Turkish President Recep Tayyip Erdoğan said his country would not take steps against Russia as a result of the nerve agent attack on a Russian ex-spy and his daughter in Britain, the Turkish pro-government Sabah newspaper said .
Turkey’s NATO ally Britain has expelled 23 Russian diplomats and at least 26 other countries have ordered 130 more Russian diplomats to leave as a result of the poisoning of Sergei Skripal and his daughter Yulia in the British city of Salisbury. London says Russia was behind the attack. Russia strongly denies the charge and has retaliated by expelling British diplomats.
“Just because some countries took steps based on a claim, we are not in a position to take a similar step,” Erdoğan told reporters.
His comments follow a statement by Turkey’s Foreign Ministry condemning the use of chemical weapons, but not mentioning Russia. Turkey has drawn closer to Russia’s orbit in recent years over the Syrian civil war, developing closer ties and cooperation despite supporting opposing sides. A rift has opened up between Turkey and the West meanwhile over Erdoğan’s increasingly authoritarian policies, human rights violations and a string of diplomatic disputes.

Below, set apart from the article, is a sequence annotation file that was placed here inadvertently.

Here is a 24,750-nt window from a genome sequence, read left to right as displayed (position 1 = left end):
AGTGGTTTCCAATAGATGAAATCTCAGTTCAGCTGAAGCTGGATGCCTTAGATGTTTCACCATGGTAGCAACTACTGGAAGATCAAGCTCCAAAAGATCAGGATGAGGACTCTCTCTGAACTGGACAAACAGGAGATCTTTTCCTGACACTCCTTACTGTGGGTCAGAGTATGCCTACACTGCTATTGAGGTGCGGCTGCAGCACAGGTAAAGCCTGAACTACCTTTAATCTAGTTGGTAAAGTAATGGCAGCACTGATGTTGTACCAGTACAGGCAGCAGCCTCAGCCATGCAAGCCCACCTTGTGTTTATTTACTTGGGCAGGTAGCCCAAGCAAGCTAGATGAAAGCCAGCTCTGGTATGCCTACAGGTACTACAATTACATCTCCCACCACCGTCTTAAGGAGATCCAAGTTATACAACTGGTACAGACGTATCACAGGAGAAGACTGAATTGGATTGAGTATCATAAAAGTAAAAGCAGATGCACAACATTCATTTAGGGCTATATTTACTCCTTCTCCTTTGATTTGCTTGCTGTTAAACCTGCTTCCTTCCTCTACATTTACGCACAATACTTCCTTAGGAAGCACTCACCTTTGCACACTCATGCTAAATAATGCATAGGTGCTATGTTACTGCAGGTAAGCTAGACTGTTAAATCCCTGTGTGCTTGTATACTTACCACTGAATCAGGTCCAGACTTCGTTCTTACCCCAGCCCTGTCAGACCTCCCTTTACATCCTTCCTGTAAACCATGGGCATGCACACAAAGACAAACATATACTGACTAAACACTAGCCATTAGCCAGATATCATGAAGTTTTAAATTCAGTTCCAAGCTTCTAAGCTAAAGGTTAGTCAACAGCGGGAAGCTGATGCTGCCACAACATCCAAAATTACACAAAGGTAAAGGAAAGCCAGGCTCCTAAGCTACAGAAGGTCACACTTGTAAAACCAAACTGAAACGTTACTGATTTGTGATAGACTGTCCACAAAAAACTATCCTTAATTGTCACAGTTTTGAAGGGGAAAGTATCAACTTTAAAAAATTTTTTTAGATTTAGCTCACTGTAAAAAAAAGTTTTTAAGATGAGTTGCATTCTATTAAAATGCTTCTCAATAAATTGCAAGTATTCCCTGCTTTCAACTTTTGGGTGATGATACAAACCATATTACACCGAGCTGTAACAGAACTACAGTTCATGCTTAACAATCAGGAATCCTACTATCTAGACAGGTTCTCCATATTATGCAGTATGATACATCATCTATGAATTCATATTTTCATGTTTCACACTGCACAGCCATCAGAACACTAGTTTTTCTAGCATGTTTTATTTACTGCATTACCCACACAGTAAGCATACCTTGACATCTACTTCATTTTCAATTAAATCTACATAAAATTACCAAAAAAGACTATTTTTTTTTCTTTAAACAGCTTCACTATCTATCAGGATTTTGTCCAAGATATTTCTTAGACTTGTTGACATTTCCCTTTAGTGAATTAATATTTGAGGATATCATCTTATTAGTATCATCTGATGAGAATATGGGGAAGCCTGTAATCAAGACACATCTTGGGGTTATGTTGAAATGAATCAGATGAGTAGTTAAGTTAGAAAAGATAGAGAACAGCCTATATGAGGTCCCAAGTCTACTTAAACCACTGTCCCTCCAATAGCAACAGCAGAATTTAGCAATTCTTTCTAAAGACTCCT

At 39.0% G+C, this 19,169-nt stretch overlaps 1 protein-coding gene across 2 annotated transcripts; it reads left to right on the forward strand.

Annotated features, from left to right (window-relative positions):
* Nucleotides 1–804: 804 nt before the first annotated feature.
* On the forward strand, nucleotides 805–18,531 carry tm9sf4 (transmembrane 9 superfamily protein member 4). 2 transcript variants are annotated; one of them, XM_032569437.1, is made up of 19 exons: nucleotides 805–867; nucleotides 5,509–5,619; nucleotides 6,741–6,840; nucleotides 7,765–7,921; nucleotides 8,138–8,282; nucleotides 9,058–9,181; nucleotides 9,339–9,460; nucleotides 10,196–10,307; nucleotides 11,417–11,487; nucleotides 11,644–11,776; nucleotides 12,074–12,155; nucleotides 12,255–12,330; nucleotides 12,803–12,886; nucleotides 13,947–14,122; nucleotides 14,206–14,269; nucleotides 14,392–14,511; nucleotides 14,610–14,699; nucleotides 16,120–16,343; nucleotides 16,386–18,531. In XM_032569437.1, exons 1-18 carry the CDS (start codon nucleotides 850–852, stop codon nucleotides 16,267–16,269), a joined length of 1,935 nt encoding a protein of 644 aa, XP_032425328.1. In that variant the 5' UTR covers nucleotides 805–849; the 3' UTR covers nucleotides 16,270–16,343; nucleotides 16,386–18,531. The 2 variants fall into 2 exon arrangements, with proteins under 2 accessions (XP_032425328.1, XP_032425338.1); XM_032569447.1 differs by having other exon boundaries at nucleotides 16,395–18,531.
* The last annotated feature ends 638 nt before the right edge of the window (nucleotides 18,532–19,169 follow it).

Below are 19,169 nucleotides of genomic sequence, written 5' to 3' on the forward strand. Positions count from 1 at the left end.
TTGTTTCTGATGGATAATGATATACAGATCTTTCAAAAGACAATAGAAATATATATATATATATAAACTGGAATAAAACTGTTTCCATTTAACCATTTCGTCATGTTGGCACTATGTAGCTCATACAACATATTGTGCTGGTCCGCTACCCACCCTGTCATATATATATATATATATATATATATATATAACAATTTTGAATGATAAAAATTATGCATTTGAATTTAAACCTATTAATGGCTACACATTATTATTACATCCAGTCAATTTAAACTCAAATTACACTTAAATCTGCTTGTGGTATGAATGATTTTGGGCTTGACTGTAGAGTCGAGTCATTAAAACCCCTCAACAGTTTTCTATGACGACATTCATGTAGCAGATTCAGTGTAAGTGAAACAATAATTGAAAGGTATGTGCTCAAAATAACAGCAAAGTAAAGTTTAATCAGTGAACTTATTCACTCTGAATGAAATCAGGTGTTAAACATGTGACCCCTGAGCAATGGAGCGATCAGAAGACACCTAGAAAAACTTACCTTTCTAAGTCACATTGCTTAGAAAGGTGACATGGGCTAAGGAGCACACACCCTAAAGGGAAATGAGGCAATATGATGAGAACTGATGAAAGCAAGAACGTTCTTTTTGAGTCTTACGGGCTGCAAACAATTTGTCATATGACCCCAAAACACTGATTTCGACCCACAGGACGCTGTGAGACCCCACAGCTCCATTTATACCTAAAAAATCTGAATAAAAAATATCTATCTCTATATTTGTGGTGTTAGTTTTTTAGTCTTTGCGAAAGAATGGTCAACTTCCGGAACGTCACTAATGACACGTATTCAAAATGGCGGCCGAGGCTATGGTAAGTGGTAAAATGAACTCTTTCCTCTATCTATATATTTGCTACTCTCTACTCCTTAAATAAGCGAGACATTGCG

Melih Altınok, a columnist for the staunchly pro-government Sabah, said no reasonable explanation had been made to explain why Russia would have attempted an attack such as the one in Salisbury. “There is no reason for Putin to take such a risk that could imperil him in the international arena for an inactive former spy,” he wrote .
Altınok pointed to the United States as the likely culprit in order to spoil London’s possible rapprochement with Russia after Britain leaves the European Union.
“The first agent that comes to my mind is the U.S. deep state,” Altınok said.
İbrahim Karagül, a columnist for the pro-government Yeni Şafak believes the decision of European and U.S. governments to expel Russian diplomats reveals a major East-West rift that could one day erupt into a major war.
“Both Russia and Turkey are facing similar threats, they are forming similar shields of defence. I think that the Europe-Russia crisis is going to bring Ankara and Moscow closer. This is the way it needs to be. The two countries need to see the global-scale threats and help each other,” he said.